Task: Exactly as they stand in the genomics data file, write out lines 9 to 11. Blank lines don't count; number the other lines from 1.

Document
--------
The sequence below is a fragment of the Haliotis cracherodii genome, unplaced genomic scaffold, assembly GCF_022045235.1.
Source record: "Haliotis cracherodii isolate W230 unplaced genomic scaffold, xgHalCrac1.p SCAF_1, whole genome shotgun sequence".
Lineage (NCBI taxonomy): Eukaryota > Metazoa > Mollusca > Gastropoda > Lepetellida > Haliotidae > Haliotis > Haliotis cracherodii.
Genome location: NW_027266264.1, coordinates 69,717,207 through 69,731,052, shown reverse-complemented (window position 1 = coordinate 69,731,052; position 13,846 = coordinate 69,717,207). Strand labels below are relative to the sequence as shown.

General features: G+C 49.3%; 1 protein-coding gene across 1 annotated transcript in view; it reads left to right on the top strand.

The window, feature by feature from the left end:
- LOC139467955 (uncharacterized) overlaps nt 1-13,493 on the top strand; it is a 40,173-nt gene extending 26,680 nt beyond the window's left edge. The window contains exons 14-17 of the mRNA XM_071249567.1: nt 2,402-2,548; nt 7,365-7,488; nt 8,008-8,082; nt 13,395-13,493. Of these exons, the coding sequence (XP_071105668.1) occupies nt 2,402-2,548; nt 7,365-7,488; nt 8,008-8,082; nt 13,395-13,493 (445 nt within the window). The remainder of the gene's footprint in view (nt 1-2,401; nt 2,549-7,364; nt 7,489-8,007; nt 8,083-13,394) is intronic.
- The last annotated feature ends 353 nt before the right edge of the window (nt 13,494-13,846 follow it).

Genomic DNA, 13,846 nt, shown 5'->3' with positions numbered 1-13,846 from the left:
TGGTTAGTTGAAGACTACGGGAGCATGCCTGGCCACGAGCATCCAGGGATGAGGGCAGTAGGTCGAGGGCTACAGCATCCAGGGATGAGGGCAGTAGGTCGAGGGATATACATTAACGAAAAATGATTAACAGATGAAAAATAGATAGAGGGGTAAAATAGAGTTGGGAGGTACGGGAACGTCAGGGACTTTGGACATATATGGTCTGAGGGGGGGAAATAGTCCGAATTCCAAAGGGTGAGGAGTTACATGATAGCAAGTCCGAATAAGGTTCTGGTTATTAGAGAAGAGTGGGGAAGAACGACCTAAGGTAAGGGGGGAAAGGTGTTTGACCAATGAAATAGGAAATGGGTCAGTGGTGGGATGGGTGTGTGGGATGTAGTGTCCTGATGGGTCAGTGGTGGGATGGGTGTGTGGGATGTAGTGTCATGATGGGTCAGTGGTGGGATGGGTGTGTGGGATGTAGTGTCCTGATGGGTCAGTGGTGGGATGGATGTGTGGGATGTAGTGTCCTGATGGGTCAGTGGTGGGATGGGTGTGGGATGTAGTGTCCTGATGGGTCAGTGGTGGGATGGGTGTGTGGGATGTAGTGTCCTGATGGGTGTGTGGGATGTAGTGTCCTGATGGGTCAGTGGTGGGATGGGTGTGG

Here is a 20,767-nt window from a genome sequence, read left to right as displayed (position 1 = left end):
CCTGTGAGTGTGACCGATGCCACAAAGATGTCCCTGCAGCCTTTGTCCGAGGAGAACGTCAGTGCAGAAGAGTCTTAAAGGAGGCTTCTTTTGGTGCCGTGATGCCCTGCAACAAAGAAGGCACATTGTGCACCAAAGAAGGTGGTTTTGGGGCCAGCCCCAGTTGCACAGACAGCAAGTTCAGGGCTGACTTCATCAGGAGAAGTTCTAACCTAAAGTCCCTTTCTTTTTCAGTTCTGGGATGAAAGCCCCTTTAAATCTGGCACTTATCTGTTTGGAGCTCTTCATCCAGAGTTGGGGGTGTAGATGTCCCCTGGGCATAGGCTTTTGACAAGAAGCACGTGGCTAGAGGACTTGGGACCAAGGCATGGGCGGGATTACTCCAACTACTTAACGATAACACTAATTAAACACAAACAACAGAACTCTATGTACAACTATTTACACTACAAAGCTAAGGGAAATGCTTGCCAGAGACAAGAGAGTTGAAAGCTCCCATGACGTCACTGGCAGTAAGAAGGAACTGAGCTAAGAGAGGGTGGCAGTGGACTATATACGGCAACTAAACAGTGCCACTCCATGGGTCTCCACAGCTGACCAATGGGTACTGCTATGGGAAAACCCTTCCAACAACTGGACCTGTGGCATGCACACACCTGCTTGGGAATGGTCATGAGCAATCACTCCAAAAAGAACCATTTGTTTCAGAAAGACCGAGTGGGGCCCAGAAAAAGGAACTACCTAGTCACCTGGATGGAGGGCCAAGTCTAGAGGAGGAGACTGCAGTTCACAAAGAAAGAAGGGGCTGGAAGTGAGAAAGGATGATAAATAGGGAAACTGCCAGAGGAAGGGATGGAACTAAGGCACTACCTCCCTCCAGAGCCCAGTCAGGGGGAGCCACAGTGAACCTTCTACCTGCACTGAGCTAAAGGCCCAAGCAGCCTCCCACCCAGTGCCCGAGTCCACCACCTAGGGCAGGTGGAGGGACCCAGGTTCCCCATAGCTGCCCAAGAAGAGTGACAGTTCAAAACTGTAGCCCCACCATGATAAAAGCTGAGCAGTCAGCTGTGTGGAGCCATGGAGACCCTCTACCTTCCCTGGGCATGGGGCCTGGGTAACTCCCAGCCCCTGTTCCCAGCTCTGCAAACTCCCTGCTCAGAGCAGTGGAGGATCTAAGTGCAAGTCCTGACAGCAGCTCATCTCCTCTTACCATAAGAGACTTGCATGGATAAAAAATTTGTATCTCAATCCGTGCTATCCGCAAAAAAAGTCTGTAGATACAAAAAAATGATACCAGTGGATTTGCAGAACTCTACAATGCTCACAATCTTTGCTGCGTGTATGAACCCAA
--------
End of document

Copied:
Genomic DNA, 13,846 nt, shown 5'->3' with positions numbered 1-13,846 from the left:
TGGTTAGTTGAAGACTACGGGAGCATGCCTGGCCACGAGCATCCAGGGATGAGGGCAGTAGGTCGAGGGCTACAGCATCCAGGGATGAGGGCAGTAGGTCGAGGGATATACATTAACGAAAAATGATTAACAGATGAAAAATAGATAGAGGGGTAAAATAGAGTTGGGAGGTACGGGAACGTCAGGGACTTTGGACATATATGGTCTGAGGGGGGGAAATAGTCCGAATTCCAAAGGGTGAGGAGTTACATGATAGCAAGTCCGAATAAGGTTCTGGTTATTAGAGAAGAGTGGGGAAGAACGACCTAAGGTAAGGGGGGAAAGGTGTTTGACCAATGAAATAGGAAATGGGTCAGTGGTGGGATGGGTGTGTGGGATGTAGTGTCCTGATGGGTCAGTGGTGGGATGGGTGTGTGGGATGTAGTGTCATGATGGGTCAGTGGTGGGATGGGTGTGTGGGATGTAGTGTCCTGATGGGTCAGTGGTGGGATGGATGTGTGGGATGTAGTGTCCTGATGGGTCAGTGGTGGGATGGGTGTGGGATGTAGTGTCCTGATGGGTCAGTGGTGGGATGGGTGTGTGGGATGTAGTGTCCTGATGGGTGTGTGGGATGTAGTGTCCTGATGGGTCAGTGGTGGGATGGGTGTGG

Here is a 20,767-nt window from a genome sequence, read left to right as displayed (position 1 = left end):